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Courtesy of Charlie Engman for Collina Strada
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Courtesy of Charlie Engman for Collina Strada
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Courtesy of Charlie Engman for Collina Strada
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Courtesy of Charlie Engman for Collina Strada

Admittedly, the almost-all-digital New York Fashion Week has felt more whimper than bang. A lot of that is because the big dogs, like Ralph Lauren, Michael Kors, Marc Jacobs, and The Row, are skipping this season, which is both the smart move (why force it?) and the brave one (skipping a whole season in the middle of a fashion crisis is no joke!). Tom Ford was one of the few marquee designers to drop a collection, with a lookbook that served as the unofficial finale to the week, a place usually held by Jacobs. Admittedly Ford kind of had to show a collection—being the chairman of the CFDA and all, he’s gotta be a good sport. But I’m also really glad that he did, because it really seems that Ford is at the top of his game when it comes to menswear. His last few collections have been uncharacteristically loose, and even weird—I still think about how he tailored his pants in the Fall 2020 collection to replicate the way he used to loop a piece of leather through just the two front belt loops of his pants, and then there was that banger show in L.A. right before the pandemic, with those jewel-tone pajama pants paired with blazers. He just seems really relaxed and maybe even a little wild right now, which is major for a guy who still stands for immaculate grooming and tailored perfection.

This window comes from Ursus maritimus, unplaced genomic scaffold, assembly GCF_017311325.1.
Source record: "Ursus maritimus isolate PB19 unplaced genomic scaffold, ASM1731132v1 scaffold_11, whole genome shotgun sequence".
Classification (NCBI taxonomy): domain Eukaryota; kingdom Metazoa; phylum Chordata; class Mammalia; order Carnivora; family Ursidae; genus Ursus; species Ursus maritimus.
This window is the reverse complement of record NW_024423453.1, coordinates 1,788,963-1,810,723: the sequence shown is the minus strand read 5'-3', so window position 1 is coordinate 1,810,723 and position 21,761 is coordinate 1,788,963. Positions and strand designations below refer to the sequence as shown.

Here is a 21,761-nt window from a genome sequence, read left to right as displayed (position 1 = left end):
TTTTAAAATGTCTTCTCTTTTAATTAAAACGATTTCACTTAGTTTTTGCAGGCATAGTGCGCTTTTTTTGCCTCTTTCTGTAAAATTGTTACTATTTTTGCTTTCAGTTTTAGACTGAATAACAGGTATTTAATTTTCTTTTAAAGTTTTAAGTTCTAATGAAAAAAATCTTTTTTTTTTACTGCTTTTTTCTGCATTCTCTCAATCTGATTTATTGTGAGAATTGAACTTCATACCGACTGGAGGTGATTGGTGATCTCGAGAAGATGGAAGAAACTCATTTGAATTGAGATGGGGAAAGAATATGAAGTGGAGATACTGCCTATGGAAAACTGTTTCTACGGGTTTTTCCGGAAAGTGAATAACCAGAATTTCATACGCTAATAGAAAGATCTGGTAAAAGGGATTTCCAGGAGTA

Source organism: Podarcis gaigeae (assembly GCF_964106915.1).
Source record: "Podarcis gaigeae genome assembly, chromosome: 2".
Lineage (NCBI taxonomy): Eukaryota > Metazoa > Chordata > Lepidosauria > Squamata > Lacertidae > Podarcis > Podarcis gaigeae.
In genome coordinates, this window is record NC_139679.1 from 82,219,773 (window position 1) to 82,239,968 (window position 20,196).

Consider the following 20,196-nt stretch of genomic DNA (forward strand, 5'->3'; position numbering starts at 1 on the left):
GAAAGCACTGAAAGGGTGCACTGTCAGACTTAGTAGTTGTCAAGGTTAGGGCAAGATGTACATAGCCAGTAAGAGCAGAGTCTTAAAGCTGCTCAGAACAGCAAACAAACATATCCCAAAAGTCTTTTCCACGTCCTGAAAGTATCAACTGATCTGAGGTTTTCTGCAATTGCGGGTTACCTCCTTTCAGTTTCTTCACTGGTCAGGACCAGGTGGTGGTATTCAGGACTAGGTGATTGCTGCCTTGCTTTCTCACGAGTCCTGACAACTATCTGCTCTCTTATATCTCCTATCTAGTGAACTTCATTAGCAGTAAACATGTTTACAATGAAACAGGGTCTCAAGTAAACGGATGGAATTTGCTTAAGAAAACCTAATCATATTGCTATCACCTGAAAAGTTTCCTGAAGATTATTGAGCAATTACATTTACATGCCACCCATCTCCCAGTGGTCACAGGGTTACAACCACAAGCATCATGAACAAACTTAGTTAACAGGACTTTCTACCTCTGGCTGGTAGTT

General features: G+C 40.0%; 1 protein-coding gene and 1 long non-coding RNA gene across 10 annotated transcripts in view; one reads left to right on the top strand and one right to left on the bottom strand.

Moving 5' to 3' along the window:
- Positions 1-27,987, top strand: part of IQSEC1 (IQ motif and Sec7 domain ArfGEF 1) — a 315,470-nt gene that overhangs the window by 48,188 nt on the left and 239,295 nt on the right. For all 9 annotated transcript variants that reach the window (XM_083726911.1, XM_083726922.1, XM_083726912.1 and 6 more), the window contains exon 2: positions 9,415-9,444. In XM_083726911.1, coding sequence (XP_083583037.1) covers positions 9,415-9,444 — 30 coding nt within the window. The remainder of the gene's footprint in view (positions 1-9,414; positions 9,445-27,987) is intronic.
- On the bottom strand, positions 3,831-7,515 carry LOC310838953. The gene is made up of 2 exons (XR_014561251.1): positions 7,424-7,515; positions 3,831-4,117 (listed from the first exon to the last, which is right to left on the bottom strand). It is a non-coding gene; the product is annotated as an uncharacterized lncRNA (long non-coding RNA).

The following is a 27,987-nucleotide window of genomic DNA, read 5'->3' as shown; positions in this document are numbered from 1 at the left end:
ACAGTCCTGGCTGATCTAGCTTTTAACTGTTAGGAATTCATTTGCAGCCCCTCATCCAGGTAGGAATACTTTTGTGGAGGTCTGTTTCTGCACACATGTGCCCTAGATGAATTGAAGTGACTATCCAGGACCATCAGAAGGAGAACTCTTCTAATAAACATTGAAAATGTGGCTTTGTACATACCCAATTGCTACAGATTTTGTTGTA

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Tom Ford Spring 2021 MenswearCourtesy of Tom Ford
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Tom Ford Spring 2021 MenswearCourtesy of Tom Ford